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I spent Monday working in a high school. My job takes me to various public schools, but I spend most of my time in elementary schools. Even though I currently live with a teen, it is always good to hang out with real teens. To see them in action, to listen to them talk, to be reminded who my ideal YA readers are.

If you write for young people, there is an excellent chance that at some point you will be interacting with your readers.

We can’t always predict what your readers will ask (see Suzanne’s post), but you have to be ready for as many possibilities as you can anticipate. I’ve set WIPs aside because I realized I didn’t want to have to represent–or defend–a particular topic or issue. 

May I suggest a Meet Your Reader Test? Some questions to think about:

  • Do you want to talk face to face about your topic/theme?
  • Does the topic thrill you? 
  • Are you an expert?
  • Do you have more to say on the subject than you could ever fit within the confines of a book?
  • Does the story lead you places you want to be?
  • Are you ready to face any controversies that could arise from a discussion about your book?
  • Can you calmly discuss opposing views?

Yes? Well then, write on!

Sarah Tomp

WRITING ON THE SIDEWALK

 

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Yesterday I shared the week prior to my first author visit (click here if you would like to read The Good, The Bad and The Ugly). Today I would like to share my own tips and tricks for a successful school visit. Please note these are my own ideas and there are great sites out there that can give you fantastic ideas such as schoolvisitexperts.com.

1. Have a Theme-

I chose to talk about teamwork. I tied it into working together both at school and at home. You can look at the list of standards for the grades that you are addressing and try to include those in your presentation as well.

2. Bring Props-

This makes the presentation more interesting especially when dealing with larger groups. Be sure to make them large enough for everyone to see.

3. Student Volunteers-

Students will be more engaged in your presentation if they see their fellow students up there participating. I made sure that I had a student from each of the classes I was presenting to so that no class felt left out. You can even ask the teacher to select a student, they have a better idea of which of their students will do better in front a large group.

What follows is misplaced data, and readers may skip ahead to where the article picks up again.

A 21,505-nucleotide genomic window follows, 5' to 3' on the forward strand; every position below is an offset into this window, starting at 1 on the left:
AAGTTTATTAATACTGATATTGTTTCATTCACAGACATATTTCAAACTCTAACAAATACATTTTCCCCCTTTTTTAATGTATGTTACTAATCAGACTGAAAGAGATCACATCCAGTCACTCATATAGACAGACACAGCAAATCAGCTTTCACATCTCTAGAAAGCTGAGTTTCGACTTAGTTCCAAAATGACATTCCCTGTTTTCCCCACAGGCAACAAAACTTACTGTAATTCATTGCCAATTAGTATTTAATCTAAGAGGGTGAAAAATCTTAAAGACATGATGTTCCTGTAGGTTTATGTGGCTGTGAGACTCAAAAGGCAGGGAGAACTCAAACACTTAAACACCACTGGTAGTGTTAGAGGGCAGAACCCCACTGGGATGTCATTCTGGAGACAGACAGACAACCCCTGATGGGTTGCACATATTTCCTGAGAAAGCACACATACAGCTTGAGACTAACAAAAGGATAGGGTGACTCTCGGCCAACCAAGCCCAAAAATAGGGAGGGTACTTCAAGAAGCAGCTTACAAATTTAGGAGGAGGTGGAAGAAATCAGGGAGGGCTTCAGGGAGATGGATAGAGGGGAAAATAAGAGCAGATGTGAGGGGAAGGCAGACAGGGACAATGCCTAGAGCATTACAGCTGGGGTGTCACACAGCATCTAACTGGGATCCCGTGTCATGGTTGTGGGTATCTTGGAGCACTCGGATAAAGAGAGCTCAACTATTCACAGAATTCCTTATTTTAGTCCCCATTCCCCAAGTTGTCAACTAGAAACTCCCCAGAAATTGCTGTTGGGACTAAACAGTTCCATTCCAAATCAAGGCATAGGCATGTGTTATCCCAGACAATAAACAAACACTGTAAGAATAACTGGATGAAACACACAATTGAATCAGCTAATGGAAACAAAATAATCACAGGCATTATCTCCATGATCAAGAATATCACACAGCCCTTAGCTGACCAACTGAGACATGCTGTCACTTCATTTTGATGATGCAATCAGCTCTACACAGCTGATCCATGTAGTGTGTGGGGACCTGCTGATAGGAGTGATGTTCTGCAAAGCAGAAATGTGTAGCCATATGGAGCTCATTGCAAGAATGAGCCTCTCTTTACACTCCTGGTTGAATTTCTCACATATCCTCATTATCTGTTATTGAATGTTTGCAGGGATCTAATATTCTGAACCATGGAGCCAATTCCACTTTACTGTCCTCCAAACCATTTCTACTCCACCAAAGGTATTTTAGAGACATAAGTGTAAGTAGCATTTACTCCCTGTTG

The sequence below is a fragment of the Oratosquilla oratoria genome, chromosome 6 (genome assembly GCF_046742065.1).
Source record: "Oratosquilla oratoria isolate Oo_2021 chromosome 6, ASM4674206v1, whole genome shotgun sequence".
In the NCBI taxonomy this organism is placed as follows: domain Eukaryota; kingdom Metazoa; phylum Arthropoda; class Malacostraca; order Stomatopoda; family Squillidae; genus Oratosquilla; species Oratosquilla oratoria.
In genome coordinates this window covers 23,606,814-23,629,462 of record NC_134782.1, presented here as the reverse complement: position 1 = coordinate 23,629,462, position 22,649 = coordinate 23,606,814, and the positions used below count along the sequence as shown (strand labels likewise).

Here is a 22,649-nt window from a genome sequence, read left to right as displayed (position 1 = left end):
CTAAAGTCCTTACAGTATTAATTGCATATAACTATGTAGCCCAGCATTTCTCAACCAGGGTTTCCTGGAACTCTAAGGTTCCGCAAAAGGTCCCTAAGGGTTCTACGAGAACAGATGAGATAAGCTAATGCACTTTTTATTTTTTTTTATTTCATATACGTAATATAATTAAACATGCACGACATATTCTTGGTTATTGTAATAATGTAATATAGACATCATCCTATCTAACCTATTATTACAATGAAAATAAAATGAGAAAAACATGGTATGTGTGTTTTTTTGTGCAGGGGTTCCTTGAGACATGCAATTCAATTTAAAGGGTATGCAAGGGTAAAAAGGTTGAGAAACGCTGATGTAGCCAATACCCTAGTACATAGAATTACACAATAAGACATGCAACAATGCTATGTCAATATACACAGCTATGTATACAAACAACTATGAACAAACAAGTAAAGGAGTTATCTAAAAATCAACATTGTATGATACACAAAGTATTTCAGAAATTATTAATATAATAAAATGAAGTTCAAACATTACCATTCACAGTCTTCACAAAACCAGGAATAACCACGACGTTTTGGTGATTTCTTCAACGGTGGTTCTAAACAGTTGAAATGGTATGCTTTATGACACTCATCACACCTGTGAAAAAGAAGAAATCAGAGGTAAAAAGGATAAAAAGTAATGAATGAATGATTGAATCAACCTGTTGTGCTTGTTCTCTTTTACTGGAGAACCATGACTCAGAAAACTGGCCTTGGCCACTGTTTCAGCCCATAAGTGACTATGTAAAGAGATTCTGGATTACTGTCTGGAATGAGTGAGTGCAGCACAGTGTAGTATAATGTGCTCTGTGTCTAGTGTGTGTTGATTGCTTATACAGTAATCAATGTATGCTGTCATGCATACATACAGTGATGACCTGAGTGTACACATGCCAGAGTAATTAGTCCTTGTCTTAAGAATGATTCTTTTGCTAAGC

4. Allow time to answer questions-

I found it worked better to ask the student to come up to the front to ask the question it is easier for the other students and the author to hear. I also plan to use a tip from schoolvisitexperts.com next time and have pre-printed question cards that the students can select out of a basket. Since I am addressing younger students (K-2nd grade) they get excited to raise their hand but tend to forget the question. I am hoping this will help solve that issue. I am going to write them on cards shaped like pears and let the child keep the question as a souvenir.

5. Be Prepared

Each visit is different try to speak with the person in charge to find out what their expectations are. If you require special equipment make sure to request it before the presentation, this makes it easier to set up and the custodian will thank you.

6. Pre-sell the Book Prior to the event

It is much easier to sign the books ahead of time and arrive with them ready to go rather than trying to handle sales and signings at the school. I work with Readers Inc. a local bookseller who helps handle the pre-sales and they do a great job. Be sure to bring extras for those who forgot to order ahead of time or teachers who decide they want to order after the presentation.

7. Have Fun

School visits can be unpredictable and every one is a little bit different, so go with the flow and have fun.

Happy Writing,

Suzanne Santillan

Writing on the Sidewalk

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